Securing Your Data Using Hashlib Library in Python

Have you ever come across words like encryption, decryption, hashing, and security? It is for you if you have never heard about it or want to know more about it. Today, we will discuss a fantastic library in Python known as hashlib, which is generally used for encoding.  

Encoding means changing the value of the original string into another string, generally for security purposes. ‘hashlib’ library uses hashing functions to encode the strings. This Library consists of many different functions that transform a string into another string in different ways. Let us now go through different hashing functions that can be used to encrypt the original value into some other value. 

What is Hashlib in Python? 

The best thing about hashing is that it is a one-way function. It means that if we applied a hashing function on a particular string, it could not be converted into the original string. And this is how it is different from encryption. This is the reason why hashing is so widely used in storing passwords. Let’s suppose you are signing up on a website, and you saved your password on that website, and that password is common to all your other accounts.

If there were no such means as hashing, that website owner could have used your password and may have taken advantage of it. However,, that value has been changed due to hashing, and the owner cannot even change it back to the original value.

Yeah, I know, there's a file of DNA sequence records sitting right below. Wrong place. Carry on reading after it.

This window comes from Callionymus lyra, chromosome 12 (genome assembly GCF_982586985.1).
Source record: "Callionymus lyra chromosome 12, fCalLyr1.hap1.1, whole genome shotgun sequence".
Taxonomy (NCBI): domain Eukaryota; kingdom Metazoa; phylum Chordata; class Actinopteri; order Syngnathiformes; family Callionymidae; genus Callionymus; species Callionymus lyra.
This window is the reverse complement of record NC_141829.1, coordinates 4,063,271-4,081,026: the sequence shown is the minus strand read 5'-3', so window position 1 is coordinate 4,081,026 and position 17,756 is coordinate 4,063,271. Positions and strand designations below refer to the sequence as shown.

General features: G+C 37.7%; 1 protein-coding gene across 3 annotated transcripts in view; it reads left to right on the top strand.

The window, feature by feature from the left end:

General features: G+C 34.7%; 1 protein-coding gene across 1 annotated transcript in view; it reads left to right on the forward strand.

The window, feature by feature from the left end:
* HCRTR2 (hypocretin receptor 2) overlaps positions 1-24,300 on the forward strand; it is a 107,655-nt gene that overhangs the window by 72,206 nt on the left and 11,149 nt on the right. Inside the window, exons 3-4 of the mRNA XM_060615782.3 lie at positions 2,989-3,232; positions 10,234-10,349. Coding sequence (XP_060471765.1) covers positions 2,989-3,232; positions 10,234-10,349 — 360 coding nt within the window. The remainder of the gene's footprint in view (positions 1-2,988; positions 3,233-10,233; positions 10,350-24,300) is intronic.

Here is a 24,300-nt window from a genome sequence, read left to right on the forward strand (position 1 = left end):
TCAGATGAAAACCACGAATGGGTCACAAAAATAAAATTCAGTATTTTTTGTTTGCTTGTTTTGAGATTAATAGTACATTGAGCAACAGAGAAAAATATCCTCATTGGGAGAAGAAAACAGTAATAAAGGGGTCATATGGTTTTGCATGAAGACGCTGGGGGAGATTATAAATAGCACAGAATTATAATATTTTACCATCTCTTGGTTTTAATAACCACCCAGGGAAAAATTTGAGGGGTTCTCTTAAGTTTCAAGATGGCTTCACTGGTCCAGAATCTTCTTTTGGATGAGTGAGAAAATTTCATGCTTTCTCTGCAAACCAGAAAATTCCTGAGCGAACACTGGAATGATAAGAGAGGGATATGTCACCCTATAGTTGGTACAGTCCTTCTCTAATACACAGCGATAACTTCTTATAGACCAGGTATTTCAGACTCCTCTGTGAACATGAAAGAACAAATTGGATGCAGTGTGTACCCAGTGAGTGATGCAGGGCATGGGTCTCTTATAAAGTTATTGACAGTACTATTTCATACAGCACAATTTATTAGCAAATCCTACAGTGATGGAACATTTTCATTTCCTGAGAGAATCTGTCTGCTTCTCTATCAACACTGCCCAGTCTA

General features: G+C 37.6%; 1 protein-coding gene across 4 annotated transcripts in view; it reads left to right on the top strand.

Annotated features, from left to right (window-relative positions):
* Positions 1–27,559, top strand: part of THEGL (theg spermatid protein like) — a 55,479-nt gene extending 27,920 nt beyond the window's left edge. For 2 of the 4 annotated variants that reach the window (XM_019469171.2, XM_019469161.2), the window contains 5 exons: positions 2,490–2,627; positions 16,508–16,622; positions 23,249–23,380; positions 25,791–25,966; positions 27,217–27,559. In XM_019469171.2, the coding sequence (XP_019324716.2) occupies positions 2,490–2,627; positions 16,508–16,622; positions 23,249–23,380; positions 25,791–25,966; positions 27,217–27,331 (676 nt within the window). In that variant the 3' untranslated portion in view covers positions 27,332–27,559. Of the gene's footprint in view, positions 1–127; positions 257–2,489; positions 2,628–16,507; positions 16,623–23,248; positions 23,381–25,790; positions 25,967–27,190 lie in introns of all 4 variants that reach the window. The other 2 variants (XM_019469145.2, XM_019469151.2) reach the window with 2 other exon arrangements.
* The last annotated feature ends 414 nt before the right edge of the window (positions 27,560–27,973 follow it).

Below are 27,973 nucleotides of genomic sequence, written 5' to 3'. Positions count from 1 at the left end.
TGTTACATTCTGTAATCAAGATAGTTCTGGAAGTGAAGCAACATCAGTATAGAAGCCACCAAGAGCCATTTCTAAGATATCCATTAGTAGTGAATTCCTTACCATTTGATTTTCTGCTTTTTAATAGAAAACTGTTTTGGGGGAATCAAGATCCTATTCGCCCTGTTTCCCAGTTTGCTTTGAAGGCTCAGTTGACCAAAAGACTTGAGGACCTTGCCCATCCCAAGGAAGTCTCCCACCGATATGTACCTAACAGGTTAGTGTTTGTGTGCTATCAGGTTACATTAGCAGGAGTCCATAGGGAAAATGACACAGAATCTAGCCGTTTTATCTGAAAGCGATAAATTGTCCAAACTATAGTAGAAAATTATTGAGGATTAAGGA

Syntax of hashlib python- 

Hashlib is a built-in library. So, you can use it directly in your system just by importing it. There are three main functions that you should know before learning more about this library. 

  1. Update()– The string that you want to encrypt should be used as the argument in the update function.  
  2. encode()– update() function requires an encoded string, so we first need to apply encode() on the string, otherwise we will get ‘typeerror unicode objects must be encoded before hashing python hashlib‘.
  3. hexdigest()– This function is used to get the encrypted string. We can also use the digest(), but that does not give us a clean output.   

Algorithms in hashlib Library in Python- 

There are many different functions/ algorithms available in the hashlib Library. Some algorithms are there in all the systems, and some are specific to your system.  

To know what your system supports all algorithms, use the ‘hashlib.algorithms_available.’ Attribute. 

To know what all algorithms are there in every system, use ‘hashlib.algorithms_guaranteed’. attribute. 

Let’s see how we can do this- 

# To know the algorithms available in your system, use algorithms_available
{'blake2b', 'blake2b512', 'blake2s', 'blake2s256', 'md4', 'md5', 'md5-sha1', 'mdc2', 'ripemd160', 'sha1', 'sha224', 'sha256', 'sha3-224', 'sha3-256', 'sha3-384', 'sha3-512', 'sha384', 'sha3_224', 'sha3_256', 'sha3_384', 'sha3_512', 'sha512', 'sha512-224', 'sha512-256', 'shake128', 'shake256', 'shake_128', 'shake_256', 'sm3', 'whirlpool'}

Note – The output will differ in your system.